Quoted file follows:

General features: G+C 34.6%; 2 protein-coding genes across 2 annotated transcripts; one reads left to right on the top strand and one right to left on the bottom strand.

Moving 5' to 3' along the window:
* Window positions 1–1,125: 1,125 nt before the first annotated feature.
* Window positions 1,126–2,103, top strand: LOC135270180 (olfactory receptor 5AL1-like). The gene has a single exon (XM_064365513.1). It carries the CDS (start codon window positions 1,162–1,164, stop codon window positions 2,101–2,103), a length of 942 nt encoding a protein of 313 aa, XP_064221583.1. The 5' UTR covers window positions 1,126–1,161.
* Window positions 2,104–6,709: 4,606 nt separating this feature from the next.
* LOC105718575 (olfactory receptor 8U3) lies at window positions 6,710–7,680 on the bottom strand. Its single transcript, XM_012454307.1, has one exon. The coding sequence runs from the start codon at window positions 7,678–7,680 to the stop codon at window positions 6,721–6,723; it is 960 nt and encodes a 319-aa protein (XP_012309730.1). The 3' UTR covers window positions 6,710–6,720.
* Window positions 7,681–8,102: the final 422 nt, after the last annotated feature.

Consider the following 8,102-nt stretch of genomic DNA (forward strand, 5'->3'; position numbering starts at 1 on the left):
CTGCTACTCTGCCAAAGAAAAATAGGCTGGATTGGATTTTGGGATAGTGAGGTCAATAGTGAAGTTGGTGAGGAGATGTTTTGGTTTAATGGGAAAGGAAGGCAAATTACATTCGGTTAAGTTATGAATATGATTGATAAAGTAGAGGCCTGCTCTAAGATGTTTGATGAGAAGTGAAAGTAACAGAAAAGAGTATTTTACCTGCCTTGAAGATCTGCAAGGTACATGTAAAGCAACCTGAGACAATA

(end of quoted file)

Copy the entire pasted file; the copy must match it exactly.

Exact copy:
General features: G+C 34.6%; 2 protein-coding genes across 2 annotated transcripts; one reads left to right on the top strand and one right to left on the bottom strand.

Moving 5' to 3' along the window:
* Window positions 1–1,125: 1,125 nt before the first annotated feature.
* Window positions 1,126–2,103, top strand: LOC135270180 (olfactory receptor 5AL1-like). The gene has a single exon (XM_064365513.1). It carries the CDS (start codon window positions 1,162–1,164, stop codon window positions 2,101–2,103), a length of 942 nt encoding a protein of 313 aa, XP_064221583.1. The 5' UTR covers window positions 1,126–1,161.
* Window positions 2,104–6,709: 4,606 nt separating this feature from the next.
* LOC105718575 (olfactory receptor 8U3) lies at window positions 6,710–7,680 on the bottom strand. Its single transcript, XM_012454307.1, has one exon. The coding sequence runs from the start codon at window positions 7,678–7,680 to the stop codon at window positions 6,721–6,723; it is 960 nt and encodes a 319-aa protein (XP_012309730.1). The 3' UTR covers window positions 6,710–6,720.
* Window positions 7,681–8,102: the final 422 nt, after the last annotated feature.

Consider the following 8,102-nt stretch of genomic DNA (forward strand, 5'->3'; position numbering starts at 1 on the left):
CTGCTACTCTGCCAAAGAAAAATAGGCTGGATTGGATTTTGGGATAGTGAGGTCAATAGTGAAGTTGGTGAGGAGATGTTTTGGTTTAATGGGAAAGGAAGGCAAATTACATTCGGTTAAGTTATGAATATGATTGATAAAGTAGAGGCCTGCTCTAAGATGTTTGATGAGAAGTGAAAGTAACAGAAAAGAGTATTTTACCTGCCTTGAAGATCTGCAAGGTACATGTAAAGCAACCTGAGACAATA